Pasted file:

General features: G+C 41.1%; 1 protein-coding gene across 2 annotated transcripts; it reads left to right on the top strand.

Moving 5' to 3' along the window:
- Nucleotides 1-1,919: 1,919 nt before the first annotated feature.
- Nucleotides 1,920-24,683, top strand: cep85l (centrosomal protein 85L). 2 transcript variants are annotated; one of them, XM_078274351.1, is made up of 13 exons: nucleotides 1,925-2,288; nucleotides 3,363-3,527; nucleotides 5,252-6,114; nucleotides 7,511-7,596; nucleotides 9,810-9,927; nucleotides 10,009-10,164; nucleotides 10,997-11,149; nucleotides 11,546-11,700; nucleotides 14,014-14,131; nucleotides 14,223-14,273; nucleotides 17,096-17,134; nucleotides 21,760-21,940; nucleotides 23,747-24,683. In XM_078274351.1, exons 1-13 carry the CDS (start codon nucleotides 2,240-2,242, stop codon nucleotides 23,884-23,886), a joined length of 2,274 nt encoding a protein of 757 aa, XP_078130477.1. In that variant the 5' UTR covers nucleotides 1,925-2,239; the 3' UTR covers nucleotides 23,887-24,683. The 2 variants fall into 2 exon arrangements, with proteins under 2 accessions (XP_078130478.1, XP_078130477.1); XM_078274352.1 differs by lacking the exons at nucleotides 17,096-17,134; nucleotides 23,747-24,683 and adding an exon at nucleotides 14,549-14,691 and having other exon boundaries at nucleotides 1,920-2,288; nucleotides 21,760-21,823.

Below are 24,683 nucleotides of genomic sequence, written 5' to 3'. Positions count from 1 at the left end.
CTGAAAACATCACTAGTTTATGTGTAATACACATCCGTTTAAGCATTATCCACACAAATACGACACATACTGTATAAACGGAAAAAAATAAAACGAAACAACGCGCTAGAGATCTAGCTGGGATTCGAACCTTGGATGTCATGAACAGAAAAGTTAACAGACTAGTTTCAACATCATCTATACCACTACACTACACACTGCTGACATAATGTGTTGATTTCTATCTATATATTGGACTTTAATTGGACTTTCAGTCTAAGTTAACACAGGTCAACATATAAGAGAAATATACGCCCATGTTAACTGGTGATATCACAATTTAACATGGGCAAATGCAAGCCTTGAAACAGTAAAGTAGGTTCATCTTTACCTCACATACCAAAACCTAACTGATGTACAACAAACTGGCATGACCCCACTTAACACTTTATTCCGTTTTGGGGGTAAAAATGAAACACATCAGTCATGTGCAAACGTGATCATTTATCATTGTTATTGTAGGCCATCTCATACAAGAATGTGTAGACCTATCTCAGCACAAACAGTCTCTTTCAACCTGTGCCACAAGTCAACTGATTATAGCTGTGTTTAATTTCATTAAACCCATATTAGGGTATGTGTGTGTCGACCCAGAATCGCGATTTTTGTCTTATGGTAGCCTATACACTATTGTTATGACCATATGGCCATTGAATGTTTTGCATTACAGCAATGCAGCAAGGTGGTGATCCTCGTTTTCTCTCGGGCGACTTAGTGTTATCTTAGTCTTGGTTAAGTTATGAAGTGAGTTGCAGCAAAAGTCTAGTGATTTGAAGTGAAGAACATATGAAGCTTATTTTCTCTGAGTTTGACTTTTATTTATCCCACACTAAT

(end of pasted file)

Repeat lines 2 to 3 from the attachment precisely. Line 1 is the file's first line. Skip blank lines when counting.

Moving 5' to 3' along the window:
- Nucleotides 1-1,919: 1,919 nt before the first annotated feature.